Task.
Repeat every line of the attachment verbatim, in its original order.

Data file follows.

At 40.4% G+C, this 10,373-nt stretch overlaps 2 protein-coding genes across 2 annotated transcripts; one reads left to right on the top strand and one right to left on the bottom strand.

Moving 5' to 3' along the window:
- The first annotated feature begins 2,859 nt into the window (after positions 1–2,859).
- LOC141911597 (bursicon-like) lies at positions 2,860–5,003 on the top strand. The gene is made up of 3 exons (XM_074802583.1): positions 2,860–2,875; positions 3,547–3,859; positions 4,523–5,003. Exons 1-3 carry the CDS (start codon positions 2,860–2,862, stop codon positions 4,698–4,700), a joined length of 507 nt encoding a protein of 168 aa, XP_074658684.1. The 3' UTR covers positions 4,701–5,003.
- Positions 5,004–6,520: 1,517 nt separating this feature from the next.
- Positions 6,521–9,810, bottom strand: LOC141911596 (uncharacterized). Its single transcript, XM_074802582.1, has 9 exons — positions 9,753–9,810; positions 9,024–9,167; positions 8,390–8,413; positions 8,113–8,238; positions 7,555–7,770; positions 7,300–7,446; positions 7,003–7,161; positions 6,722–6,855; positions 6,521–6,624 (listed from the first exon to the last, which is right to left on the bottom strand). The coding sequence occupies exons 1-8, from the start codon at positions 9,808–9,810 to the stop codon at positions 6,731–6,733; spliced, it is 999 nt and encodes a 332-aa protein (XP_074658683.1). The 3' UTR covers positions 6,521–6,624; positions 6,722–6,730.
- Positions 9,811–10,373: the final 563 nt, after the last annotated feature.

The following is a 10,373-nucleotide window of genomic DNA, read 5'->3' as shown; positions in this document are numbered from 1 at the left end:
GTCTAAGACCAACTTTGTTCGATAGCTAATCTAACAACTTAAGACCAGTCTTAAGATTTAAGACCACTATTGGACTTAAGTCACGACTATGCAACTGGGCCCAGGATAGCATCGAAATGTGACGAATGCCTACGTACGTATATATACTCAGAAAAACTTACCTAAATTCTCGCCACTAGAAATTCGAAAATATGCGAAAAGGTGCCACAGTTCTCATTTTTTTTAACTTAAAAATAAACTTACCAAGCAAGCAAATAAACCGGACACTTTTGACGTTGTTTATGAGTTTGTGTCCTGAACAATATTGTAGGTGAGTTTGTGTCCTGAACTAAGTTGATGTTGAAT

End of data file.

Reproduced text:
At 40.4% G+C, this 10,373-nt stretch overlaps 2 protein-coding genes across 2 annotated transcripts; one reads left to right on the top strand and one right to left on the bottom strand.

Moving 5' to 3' along the window:
- The first annotated feature begins 2,859 nt into the window (after positions 1–2,859).
- LOC141911597 (bursicon-like) lies at positions 2,860–5,003 on the top strand. The gene is made up of 3 exons (XM_074802583.1): positions 2,860–2,875; positions 3,547–3,859; positions 4,523–5,003. Exons 1-3 carry the CDS (start codon positions 2,860–2,862, stop codon positions 4,698–4,700), a joined length of 507 nt encoding a protein of 168 aa, XP_074658684.1. The 3' UTR covers positions 4,701–5,003.
- Positions 5,004–6,520: 1,517 nt separating this feature from the next.
- Positions 6,521–9,810, bottom strand: LOC141911596 (uncharacterized). Its single transcript, XM_074802582.1, has 9 exons — positions 9,753–9,810; positions 9,024–9,167; positions 8,390–8,413; positions 8,113–8,238; positions 7,555–7,770; positions 7,300–7,446; positions 7,003–7,161; positions 6,722–6,855; positions 6,521–6,624 (listed from the first exon to the last, which is right to left on the bottom strand). The coding sequence occupies exons 1-8, from the start codon at positions 9,808–9,810 to the stop codon at positions 6,731–6,733; spliced, it is 999 nt and encodes a 332-aa protein (XP_074658683.1). The 3' UTR covers positions 6,521–6,624; positions 6,722–6,730.
- Positions 9,811–10,373: the final 563 nt, after the last annotated feature.

The following is a 10,373-nucleotide window of genomic DNA, read 5'->3' as shown; positions in this document are numbered from 1 at the left end:
GTCTAAGACCAACTTTGTTCGATAGCTAATCTAACAACTTAAGACCAGTCTTAAGATTTAAGACCACTATTGGACTTAAGTCACGACTATGCAACTGGGCCCAGGATAGCATCGAAATGTGACGAATGCCTACGTACGTATATATACTCAGAAAAACTTACCTAAATTCTCGCCACTAGAAATTCGAAAATATGCGAAAAGGTGCCACAGTTCTCATTTTTTTTAACTTAAAAATAAACTTACCAAGCAAGCAAATAAACCGGACACTTTTGACGTTGTTTATGAGTTTGTGTCCTGAACAATATTGTAGGTGAGTTTGTGTCCTGAACTAAGTTGATGTTGAAT